But the deepest deception of all concerns the notion that bringing in immigrants — or legalizing undocumented ones already here — is by definition a threat to the power of the existing citizenry’s voting rights.

Let’s be clear: If our elected representatives, ones chosen by U.S. voters in legitimate elections, decide to allow more immigrants into the country legally, or decide to confer legal status on undocumented ones here, that is an exercise of democracy.

In 2020, Joe Biden and Democratic congressional candidates campaigned on granting citizenship to the undocumented and expanding various forms of legal immigration. Majorities chose this vision of our future, delivering the White House and Congress to Democrats.

If they do deliver on this promise, it won’t represent a threat to our “sovereignty." Instead, the people will have exercised their will through their elected representatives.

Carlson would claim that immigrants getting in illegally and then becoming voters breaches our sovereignty. This raises complex questions. But the bottom line is that the decision to grant all those voters citizenship, out of a view of what’s in the national interest (since mass deportation and leaving them in the shadows are impractical), would nonetheless be a legitimately democratic one.

The reactionary two-step

As Zack Beauchamp writes in a good essay, today’s nationalist right worldview employs a kind of two-step. It speaks in a pro-democracy “idiom” while simultaneously vowing to restore a mythologized democratic past that must be defended against its “enemies,” i.e. all the legitimate U.S. voters who have a different conception of what our democracy should look like.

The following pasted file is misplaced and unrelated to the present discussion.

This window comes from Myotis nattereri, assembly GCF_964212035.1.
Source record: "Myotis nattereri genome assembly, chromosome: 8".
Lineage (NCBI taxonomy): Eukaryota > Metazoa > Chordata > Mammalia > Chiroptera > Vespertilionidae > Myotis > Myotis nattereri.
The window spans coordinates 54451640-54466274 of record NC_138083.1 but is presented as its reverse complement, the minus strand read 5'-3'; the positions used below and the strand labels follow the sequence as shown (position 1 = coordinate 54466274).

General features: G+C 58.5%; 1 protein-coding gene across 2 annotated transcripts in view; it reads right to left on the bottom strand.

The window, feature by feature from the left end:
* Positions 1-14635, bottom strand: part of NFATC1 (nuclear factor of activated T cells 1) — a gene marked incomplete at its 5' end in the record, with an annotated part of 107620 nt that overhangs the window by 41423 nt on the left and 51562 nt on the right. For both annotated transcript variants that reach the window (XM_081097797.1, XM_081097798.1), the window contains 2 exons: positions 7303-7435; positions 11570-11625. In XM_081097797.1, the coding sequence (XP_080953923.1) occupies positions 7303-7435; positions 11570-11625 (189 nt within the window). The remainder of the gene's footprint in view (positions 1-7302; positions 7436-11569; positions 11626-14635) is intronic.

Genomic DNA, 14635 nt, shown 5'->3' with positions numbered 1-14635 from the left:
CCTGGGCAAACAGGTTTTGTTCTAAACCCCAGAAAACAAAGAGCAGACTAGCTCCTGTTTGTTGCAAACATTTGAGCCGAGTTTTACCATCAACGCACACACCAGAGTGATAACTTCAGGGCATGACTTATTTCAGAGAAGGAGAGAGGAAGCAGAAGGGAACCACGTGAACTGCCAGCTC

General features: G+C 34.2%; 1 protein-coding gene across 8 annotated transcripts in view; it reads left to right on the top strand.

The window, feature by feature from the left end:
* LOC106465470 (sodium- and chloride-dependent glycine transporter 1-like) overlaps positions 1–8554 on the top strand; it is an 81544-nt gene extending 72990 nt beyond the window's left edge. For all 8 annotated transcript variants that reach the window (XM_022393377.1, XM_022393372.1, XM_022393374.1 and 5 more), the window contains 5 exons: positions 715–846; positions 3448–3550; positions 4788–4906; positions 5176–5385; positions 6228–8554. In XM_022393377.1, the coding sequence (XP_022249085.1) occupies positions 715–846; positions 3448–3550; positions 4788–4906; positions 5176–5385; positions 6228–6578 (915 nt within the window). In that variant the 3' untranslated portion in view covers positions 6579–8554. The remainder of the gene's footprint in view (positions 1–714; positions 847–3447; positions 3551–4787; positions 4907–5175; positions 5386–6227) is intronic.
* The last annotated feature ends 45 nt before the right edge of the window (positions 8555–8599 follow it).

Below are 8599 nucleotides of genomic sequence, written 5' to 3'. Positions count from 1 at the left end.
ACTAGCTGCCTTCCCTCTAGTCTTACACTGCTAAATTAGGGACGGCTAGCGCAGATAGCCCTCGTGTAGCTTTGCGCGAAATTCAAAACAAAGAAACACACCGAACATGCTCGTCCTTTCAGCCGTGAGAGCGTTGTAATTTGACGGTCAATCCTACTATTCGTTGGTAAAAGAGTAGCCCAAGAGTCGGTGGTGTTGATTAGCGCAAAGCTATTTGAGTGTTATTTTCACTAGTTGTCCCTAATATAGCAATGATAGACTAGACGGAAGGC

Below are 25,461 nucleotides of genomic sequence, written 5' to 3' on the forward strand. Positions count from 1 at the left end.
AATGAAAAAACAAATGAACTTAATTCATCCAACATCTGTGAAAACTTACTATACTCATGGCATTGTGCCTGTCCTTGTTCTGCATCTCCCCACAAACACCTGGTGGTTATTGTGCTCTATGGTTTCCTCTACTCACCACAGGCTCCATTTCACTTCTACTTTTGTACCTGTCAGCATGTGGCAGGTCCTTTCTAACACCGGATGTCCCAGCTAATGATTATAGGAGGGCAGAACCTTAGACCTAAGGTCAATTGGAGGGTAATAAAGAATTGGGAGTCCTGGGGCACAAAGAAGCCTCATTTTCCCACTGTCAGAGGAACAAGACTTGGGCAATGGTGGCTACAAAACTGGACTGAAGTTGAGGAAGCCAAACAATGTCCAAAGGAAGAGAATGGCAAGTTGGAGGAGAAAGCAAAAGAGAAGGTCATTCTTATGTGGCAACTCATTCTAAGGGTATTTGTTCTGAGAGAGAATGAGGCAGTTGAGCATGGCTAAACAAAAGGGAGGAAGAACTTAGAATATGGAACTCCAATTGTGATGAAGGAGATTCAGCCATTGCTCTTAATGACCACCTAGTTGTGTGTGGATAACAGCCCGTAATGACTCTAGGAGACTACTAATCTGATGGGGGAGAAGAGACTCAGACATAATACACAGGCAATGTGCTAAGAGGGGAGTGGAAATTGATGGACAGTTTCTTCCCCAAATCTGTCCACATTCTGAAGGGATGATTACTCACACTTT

Wherever you come down on Carlson and the “great replacement” theory, there’s no question that this worldview is radically reactionary. Carlson says in all kinds of ways that local culture across the country is succumbing under a tide of migration, and even that states transformed by immigration have become “unrecognizable.”

But this worldview is also fundamentally anti-democratic to its core. What’s most revealing is Carlson’s underlying presumption that if representatives chosen by U.S. voters allow more outsiders admission to an expanded polity, this cannot be a democratic outcome by definition. The polity must remain restricted to what he and those who agree with him say it must, regardless of what the people actually chose.

This is plainly what Carlson really believes. And so do his populist nationalist fellow travelers: J.D. Vance hailed Carlson’s original claim for challenging “elite dogma,” erasing the reality that in 2020 more U.S. voters chose the conception of the nation and “the people” that they both reject.

What is the basis for the democratic legitimacy of their desire to impose their conception of the nation and “the people” on the rest of us? They simply don’t say.

In his monologue, Carlson declares that on immigration’s impact on democracy, “America badly deserves a national conversation.” Too bad he and his pals are so cagey about what they really believe.

Read more: